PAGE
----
Plans all set for PH vaccination program

Published November 6, 2020, 4:38 PM

by Manila Bulletin

It is still a long way before the world expects to have a vaccine for the COVID-19 pandemic. But when it finally comes, probably around January, 2021, the Philippine government already has plans for its acquisition, distribution, implementation, assessment, and monitoring.

President Duterte has appointed as “vaccine czar” Carlito Galvez Jr., now chief of the National Task Force against COVID-19. We already have a system of hospitalization and quarantine under the Department of Health led by Secretary Francisco Duque. The Department of Science and Technology led by Secretary Fortunato dela Peña is handling some aspects of the medical program.

When the vaccine comes, it will be an entirely new operation apart from the hospitalization of those who have been infected by the virus. Vaccination will be for those who have not been infected so far, and they make up a far greater number of the population.

Since his appointment last Monday, Galvez has and his team have already come up with a program of action. The first part – from November, 2020, to March, 2021, calls for scientific evaluation and acquisition of guarantees for potential vaccines.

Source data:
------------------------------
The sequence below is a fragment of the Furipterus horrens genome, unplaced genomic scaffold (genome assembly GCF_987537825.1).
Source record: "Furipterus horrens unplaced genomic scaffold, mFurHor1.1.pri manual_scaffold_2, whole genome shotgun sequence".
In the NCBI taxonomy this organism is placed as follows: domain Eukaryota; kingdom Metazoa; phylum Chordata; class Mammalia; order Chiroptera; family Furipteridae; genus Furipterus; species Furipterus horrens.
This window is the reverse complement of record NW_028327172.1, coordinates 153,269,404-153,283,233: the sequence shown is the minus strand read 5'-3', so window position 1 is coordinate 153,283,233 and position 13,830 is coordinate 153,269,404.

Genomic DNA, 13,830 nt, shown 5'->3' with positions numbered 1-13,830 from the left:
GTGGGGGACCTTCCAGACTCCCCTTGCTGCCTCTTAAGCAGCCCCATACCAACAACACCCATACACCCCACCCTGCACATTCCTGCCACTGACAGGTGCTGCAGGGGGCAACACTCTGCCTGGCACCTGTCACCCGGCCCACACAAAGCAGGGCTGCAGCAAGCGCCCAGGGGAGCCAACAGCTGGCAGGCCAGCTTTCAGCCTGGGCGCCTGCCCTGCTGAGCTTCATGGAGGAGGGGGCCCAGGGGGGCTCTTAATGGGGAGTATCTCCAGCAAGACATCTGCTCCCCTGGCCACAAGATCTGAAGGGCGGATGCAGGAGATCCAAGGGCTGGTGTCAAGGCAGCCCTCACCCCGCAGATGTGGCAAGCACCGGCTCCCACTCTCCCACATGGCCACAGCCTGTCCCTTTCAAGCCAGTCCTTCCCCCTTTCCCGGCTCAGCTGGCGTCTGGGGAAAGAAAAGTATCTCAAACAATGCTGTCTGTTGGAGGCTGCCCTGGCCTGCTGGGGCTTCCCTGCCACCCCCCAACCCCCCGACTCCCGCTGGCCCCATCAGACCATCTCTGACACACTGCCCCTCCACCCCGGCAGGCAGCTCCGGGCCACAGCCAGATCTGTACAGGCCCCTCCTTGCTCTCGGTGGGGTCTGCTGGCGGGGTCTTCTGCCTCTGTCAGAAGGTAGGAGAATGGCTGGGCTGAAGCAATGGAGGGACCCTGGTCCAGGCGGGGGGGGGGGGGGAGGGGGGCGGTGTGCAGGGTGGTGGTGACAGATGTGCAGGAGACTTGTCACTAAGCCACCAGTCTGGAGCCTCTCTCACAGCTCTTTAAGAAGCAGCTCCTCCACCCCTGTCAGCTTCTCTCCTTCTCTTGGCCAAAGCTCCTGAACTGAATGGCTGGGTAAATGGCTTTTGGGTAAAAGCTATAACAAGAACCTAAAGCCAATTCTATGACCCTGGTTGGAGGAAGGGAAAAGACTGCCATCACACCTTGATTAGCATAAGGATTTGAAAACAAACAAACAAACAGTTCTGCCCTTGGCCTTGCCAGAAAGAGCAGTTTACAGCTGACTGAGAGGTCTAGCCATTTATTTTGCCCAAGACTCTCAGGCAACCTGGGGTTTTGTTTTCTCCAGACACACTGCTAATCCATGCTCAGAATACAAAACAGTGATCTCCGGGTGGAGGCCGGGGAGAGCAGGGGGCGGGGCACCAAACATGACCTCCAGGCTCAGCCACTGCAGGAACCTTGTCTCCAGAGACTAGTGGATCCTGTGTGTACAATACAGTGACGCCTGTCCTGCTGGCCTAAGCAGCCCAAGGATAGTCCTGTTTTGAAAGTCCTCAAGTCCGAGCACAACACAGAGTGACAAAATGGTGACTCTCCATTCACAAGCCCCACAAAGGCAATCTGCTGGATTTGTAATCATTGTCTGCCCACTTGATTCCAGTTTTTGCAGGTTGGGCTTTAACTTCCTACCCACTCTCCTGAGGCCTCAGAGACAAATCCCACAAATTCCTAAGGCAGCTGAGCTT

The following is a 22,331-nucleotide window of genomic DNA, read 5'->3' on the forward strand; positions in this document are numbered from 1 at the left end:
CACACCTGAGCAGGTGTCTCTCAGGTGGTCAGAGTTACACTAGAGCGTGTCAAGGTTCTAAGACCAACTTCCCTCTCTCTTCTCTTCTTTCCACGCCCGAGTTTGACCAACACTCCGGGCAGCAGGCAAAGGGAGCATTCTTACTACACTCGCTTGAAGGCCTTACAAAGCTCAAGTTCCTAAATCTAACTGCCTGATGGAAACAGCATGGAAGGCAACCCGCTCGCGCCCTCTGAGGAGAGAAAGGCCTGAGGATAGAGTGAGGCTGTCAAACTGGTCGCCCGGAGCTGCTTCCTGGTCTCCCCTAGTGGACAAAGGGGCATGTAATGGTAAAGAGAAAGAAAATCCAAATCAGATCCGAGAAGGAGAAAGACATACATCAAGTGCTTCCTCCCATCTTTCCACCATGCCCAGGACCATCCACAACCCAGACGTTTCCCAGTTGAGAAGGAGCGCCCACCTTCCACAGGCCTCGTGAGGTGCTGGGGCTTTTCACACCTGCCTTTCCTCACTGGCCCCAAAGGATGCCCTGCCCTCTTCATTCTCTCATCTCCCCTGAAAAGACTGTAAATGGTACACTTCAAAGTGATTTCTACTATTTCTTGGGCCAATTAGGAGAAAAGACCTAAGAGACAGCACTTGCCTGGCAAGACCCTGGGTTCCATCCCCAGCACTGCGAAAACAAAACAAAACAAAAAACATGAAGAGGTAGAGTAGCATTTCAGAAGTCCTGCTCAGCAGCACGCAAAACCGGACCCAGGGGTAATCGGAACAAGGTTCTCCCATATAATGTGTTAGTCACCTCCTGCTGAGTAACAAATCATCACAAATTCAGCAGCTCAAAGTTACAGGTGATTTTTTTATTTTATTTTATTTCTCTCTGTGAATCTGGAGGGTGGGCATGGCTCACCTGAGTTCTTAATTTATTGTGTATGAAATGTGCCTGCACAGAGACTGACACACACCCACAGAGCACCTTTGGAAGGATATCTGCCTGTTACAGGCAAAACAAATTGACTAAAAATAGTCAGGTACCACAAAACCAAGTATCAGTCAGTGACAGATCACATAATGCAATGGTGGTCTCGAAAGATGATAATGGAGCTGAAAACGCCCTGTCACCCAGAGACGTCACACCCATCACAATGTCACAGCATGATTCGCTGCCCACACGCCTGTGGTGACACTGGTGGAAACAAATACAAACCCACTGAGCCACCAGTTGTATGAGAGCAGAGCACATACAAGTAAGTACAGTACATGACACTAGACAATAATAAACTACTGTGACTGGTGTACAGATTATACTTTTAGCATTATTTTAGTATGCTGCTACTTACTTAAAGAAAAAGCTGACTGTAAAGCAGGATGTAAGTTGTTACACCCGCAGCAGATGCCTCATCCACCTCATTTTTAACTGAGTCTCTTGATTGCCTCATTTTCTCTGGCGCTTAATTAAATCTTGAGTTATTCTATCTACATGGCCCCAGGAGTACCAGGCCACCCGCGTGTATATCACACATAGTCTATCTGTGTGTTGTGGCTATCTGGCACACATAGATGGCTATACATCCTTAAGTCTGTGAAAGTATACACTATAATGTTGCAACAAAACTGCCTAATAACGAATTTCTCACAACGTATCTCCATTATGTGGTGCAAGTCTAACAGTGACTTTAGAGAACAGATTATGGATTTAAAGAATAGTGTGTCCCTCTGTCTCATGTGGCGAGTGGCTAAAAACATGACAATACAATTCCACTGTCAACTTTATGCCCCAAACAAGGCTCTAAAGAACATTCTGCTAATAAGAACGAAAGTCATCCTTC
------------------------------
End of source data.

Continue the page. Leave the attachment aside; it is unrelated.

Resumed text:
From January to March, 2021, the vaccine will be acquired from abroad, shipped to the Philippines, and stored; distributed and deployed to various parts of the country; and then actual vaccination will begin, along with constant monitoring and evaluation.

Funds have been set aside for the initial 40 million doses of vaccine, good for 20 million people. That is less than a fifth of our population of 110 million, but the government should be able to come up with funds for more vaccines in succeeding months.

Very likely, Galvez said, the earliest we can acquire a vaccine is March up to May, 2021. Final trials are underway on three or four of the most advanced vaccines, including that being developed by AstraZeneca of the United Kingdom. We also have offers from China and Russia for them to share their vaccine supplies. Talks are also underway with Singapore, South Korea, and Japan.

When the vaccine supplies come, they will need to be properly stored until the actual vaccinations are underway, and pharmaceutical giants Zuellig Pharma and Unilab have been contacted for use of their cold chain storage facilities.

So many details need to be attended to and the early appointment of a “vaccine czar” in the person of Galvez and the early planning by his team assures us that this is one program that will be carried out with all due haste and urgency as the pandemic threat demands.

We may not have the best record of COVID-19 treatment in Southeast Asia, but we are far better off than many other countries – the United States, India, Brazil, Russia, France, and Spain – where the cases continue to mount and the virus is rolling up a second wave of infections and deaths.